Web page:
Tuesday, February 17, 2009

Sketchbooks: Ex Votos

(I should have posted this on Valentines Day! )
Back to sketch books and my ability to over do anything. This really, really did start as a simple sketch. What I ended up with was a nice textural piece that is from a photo I took in the Virgin of Guadalupe Grotto in New Orleans. The marble plaques---ex votos---cover the walls of the grotto, which is darkened from soot from votive candles left lit by those offering prayer or thanks. The walls were originally painted a rather bright robin's egg blue, but were then repainted a lighter shade. Both colors are visible and both are tempered from the soot.
It is an interesting and humbling atmosphere to enter; the doorway is not average height so you must stoop to go in. Inside, though lit only from one small window and with the candle light, it is fairly dark, which does NOT translate to cool. It is quite hot and close and smothering. However, there is a lot to look at artistically, so I was in there until I thought my head would melt. Frankly, I would have been there longer, clicking off more shots with the old film camera, but I can take only so much heat then I'm out. (Yes, it was Anne's pre-digital age.....)
The one thing I wanted to get *right* in the sketch was the textured walls and the dirt. That I am happy with. The ex-votos themselves are okay. The piece pleases me. I know there could be more work or better work but the imperfections seem appropriate.
Since the hearts or rectangles are mounted individually to the walls as they are provided, there is little rhyme or reason to how they are placed. And the walls curve, so pieces are straight for a while, then suddenly there is another crammed in sideways, with a bit of the edge sticking up.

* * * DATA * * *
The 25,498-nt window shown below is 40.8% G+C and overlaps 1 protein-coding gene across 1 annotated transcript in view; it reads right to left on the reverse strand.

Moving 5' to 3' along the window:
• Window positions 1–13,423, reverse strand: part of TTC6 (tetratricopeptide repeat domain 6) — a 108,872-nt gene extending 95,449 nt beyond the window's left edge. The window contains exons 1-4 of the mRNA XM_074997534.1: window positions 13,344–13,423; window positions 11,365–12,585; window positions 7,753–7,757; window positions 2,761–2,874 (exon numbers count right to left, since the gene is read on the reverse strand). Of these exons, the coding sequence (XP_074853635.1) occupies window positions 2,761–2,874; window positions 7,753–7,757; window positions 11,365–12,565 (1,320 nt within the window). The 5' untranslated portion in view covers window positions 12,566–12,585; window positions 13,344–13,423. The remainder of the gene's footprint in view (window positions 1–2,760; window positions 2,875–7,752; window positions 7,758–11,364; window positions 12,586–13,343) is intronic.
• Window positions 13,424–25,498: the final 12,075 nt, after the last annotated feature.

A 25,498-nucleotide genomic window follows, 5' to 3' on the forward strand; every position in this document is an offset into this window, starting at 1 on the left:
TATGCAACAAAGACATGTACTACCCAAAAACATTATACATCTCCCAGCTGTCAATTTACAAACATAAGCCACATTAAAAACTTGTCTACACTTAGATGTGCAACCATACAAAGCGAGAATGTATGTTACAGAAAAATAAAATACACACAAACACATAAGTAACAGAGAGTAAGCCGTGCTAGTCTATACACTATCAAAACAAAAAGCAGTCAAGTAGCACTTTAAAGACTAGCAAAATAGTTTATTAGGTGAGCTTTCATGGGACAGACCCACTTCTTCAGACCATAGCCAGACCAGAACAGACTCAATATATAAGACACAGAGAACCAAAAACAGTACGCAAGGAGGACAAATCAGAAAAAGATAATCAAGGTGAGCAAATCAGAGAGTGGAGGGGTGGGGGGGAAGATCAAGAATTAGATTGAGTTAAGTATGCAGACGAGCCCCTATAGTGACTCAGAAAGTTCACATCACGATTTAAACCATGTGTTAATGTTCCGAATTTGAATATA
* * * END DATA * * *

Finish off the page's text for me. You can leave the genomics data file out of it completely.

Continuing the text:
It is beautiful discord.
It tests the idea of order, yet there is a sense of acceptance since it is a holy place.
It is a place of belief and thanks.
Hopefully a bit of that is conveyed in the painting. I couldn't stop at a sketch---it drew me in. It had to be all that it is.


Leslie said...

I really like these.

Would you please tell me what the connection is to Central and South American art that draws you so much, if you would be so kind...

Anne Huskey-Lockard said...

I don't know---it was like the first time I saw it something clicked. Maybe it was being raised Catholic. Maybe is was from growing up in the military and seeing different types of art.
Maybe it's just one of those things that somewhere out there in the universe there are things that draw you in, and if you pay attention, you find something very special to work with and be inspired by.
That's the best I can do offhand. I never really thought about it that much!

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